Ushio Inc. of Japan, a global leader in speciality and general lighting technologies, including lamps and lasers, had been researching and developing a range of UVC fittings. In 2015 Columbia University and Ushio Inc., entered into Exclusive License and Research Agreements for “Ultraviolet Disinfection Method to Reduce Microbial Infection”.
Care222 UV solutions
This year Ushio announced its Care222 UV disinfectant solutions. These are products that can directly combat the Coronavirus in the air that we breathe. They are safe to be used with people present, if used correctly.
Since then progress has been swift. Just last month Ushio announced their first Care222 excimer lamp technology. This is now available to a limited number of OEM manufacturers to integrate into their own specialised light fittings.
Just over a week ago Christie, a leading manufacturer of audio-visual technologies announced their own far-UVC product. This is called Christie CounterAct and incorporates Ushio’s 222nm Excimer OEM lamps.
At first hand, this announcement might seem surprising. However, Christie is a wholly-owned subsidiary of Ushio. The company has products in many attractions, theme parks and cinemas around the world. And these are among the venues that arguably would benefit from this technology the most.
Christie’s close relationship with Ushio has meant that they will be one of the first to market, if not the first in the world, with this critical technology. In fact, this technology is so critical that Fortune listed Ushio number 40 in its ‘Change the World’ listing this year.
How can this benefit your venue and your guests?
Being one of the first products to market, we can use Christie’s CounterAct to evaluate and understand how this unique technology can help bring people back together more safely. Back to work, back to school and back to enjoying places of fun and recreation.
We now know that it is critical to reduce the amount of exposure to the virus. The far-UVC 222nm light that Care222 lamps produce in the CounterAct fixtures can significantly reduce pathogens in the air and on surfaces. So, it then follows that it can have a dramatic positive impact on that space, providing yet another protective layer for your guests.
CounterAct can also run continuously. Therefore, it will always be combatting and reducing pathogens and viruses in the air and on surfaces.
How do I evaluate where to use far-UVC technology?
In simple terms, CounterAct can be considered as if it were a regular light fixture. Turn it on and electromagnetic waves radiate outwards at the speed of light. They transfer their energy into the air and onto objects that they encounter.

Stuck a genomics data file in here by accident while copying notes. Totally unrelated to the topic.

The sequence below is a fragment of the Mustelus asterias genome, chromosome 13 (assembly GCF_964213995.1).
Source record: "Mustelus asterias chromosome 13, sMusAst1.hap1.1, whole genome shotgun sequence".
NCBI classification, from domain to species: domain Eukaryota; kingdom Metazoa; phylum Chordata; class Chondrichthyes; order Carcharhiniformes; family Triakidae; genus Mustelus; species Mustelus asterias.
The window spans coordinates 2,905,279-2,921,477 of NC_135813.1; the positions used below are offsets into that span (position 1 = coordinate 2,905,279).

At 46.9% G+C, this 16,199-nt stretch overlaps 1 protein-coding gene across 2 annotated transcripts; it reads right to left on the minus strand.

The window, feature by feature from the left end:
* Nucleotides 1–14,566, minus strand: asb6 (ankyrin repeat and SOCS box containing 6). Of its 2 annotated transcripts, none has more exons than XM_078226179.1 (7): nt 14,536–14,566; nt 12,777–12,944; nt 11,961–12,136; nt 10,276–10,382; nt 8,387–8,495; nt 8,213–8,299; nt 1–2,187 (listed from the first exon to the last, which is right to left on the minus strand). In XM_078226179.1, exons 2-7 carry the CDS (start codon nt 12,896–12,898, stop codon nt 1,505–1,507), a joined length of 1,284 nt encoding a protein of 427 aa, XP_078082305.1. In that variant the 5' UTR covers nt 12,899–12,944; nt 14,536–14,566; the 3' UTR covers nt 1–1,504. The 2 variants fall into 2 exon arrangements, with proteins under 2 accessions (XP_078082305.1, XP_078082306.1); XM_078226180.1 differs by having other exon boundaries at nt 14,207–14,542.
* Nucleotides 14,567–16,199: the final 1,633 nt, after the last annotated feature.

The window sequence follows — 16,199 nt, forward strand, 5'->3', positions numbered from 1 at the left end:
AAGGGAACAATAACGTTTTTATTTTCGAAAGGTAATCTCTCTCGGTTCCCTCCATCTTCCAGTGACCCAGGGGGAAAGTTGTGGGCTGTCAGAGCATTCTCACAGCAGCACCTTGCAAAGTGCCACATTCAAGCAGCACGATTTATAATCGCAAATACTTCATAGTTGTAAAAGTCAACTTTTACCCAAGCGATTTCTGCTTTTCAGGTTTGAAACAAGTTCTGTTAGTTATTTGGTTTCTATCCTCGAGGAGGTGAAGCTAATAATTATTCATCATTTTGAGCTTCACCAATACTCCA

The only difference in this regard between CounterAct and a regular light fixture is that we can’t see the far-UVC light or feel any warmth from the fixture as it emits such a low amount of visible light.
But just like the beam of visible light of a normal light fixture, the UVC light will spread out from the fixture. The amount of light falling onto objects will be a function of the beam spread and the distance the fixture is from the object.
Support with placements
The placement of the far-UVC fixtures needs to be carefully considered to ensure that it will be the most effective. Both from a coverage and efficacy point of view – how quickly the far-UVC fixtures will neutralise the viruses and other pathogens, and also from a budget utilisation point of view. There’s no point in having too many fixtures in one area and too few in another.
Thankfully, specialist companies are on-hand. They can provide direct support and offer the necessary expertise to help.
Human 2.0, for example, has specialists on-hand dedicated to supporting this critical new technology. They will evaluate your spaces, your throughput, capacity and other preventative policies already in place to arrive at recommendations for deployment of fixtures. This is backed-up by the expertise and support of the manufacturer.
What about testing and regulations?
There are already regulations in place. These limit the maximum amount of exposure to far-UVC 222nm light to ~3mJ/cm2/hour.
Testing has already demonstrated that when seasonal flu coronaviruses are exposed to far-UVC light at far lower levels of exposure of only 1.7 and 1.2mJ/cm2, more than 99.9% of the seasonal coronaviruses present in airborne droplets were neutralized. This means they could no longer reproduce or cause infection.
Tests on humans have already been carried out too. A study conducted by Kobe University researchers irradiated the backs of 20 healthy volunteers with far-UVC 222nm light at 50–500 mJ/cm2. They then evaluated the induced erythema (skin redness).